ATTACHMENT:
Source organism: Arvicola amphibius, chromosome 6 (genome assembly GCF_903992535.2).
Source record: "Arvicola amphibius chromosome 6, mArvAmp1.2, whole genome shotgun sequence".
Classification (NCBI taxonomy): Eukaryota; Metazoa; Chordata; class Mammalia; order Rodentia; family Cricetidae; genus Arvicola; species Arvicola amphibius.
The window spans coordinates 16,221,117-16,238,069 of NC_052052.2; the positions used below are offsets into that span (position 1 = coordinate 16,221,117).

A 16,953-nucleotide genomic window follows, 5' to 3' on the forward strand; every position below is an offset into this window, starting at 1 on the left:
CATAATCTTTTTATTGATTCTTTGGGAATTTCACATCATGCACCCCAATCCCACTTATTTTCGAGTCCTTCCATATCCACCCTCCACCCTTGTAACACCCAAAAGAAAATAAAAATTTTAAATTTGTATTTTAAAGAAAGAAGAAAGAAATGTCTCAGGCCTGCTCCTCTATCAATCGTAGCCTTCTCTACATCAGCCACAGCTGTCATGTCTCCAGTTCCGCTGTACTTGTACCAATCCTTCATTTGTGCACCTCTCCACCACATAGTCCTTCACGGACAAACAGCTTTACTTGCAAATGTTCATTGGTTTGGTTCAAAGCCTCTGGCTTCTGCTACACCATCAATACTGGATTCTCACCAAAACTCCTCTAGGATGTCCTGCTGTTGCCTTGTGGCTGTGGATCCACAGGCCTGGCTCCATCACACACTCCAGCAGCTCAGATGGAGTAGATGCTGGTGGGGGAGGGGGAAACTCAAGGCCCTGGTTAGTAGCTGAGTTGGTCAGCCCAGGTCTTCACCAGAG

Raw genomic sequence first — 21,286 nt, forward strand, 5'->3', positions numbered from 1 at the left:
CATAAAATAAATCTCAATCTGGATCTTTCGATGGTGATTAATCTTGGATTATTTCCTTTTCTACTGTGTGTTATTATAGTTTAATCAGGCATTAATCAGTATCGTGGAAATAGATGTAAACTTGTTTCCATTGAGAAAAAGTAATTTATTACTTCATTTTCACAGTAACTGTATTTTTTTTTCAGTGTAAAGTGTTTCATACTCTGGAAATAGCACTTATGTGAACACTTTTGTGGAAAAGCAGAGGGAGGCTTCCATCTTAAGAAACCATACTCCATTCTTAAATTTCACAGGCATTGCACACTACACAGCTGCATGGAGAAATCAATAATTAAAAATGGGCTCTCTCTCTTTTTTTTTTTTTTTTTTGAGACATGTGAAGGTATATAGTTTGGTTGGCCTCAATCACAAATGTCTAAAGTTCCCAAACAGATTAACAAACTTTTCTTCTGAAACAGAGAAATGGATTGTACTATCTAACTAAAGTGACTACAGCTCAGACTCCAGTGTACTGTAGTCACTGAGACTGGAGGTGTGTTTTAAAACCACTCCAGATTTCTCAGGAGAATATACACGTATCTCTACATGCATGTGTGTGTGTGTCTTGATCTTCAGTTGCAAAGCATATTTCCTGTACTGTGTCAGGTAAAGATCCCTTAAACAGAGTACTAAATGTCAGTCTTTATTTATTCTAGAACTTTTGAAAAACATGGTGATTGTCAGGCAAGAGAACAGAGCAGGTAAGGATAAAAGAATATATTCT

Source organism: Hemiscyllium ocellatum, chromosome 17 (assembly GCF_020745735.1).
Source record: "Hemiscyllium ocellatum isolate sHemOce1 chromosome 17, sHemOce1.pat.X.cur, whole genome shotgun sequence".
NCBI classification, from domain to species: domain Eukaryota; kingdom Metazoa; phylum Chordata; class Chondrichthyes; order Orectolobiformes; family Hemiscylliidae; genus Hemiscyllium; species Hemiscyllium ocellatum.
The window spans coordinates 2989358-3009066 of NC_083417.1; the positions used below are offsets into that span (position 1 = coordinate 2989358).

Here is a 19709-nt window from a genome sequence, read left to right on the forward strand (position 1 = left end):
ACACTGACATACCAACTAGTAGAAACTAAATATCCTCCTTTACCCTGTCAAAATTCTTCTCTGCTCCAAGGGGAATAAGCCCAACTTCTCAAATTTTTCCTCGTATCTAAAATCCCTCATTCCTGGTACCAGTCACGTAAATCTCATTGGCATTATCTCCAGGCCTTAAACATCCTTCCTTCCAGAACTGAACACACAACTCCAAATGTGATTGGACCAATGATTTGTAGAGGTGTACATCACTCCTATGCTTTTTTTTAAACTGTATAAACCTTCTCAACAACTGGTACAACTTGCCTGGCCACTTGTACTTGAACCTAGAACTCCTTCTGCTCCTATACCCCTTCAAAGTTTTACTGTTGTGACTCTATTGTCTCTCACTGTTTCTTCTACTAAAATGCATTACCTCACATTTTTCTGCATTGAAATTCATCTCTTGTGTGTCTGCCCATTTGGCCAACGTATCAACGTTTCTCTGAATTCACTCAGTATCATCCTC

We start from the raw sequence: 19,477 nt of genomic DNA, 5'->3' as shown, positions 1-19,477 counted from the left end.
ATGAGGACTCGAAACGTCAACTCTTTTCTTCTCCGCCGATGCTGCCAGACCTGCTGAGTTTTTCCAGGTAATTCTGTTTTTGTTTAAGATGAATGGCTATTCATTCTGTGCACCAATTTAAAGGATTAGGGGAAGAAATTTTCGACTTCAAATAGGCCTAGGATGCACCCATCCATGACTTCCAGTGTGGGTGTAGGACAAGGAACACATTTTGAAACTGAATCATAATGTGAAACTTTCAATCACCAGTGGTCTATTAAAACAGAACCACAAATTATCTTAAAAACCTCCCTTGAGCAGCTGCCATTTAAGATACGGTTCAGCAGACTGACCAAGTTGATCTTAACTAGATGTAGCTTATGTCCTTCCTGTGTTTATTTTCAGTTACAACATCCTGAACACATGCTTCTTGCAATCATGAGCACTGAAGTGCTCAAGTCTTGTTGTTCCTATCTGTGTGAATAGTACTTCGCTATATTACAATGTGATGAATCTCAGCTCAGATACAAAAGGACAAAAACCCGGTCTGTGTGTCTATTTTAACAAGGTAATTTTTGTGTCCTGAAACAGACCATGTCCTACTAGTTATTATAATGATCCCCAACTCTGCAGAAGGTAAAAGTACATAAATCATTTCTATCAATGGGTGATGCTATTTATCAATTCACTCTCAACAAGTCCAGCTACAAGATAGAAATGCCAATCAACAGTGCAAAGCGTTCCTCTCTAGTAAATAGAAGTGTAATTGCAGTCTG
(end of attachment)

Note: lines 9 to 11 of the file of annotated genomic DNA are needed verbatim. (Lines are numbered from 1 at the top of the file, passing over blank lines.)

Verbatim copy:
Source organism: Hemiscyllium ocellatum, chromosome 17 (assembly GCF_020745735.1).
Source record: "Hemiscyllium ocellatum isolate sHemOce1 chromosome 17, sHemOce1.pat.X.cur, whole genome shotgun sequence".
NCBI classification, from domain to species: domain Eukaryota; kingdom Metazoa; phylum Chordata; class Chondrichthyes; order Orectolobiformes; family Hemiscylliidae; genus Hemiscyllium; species Hemiscyllium ocellatum.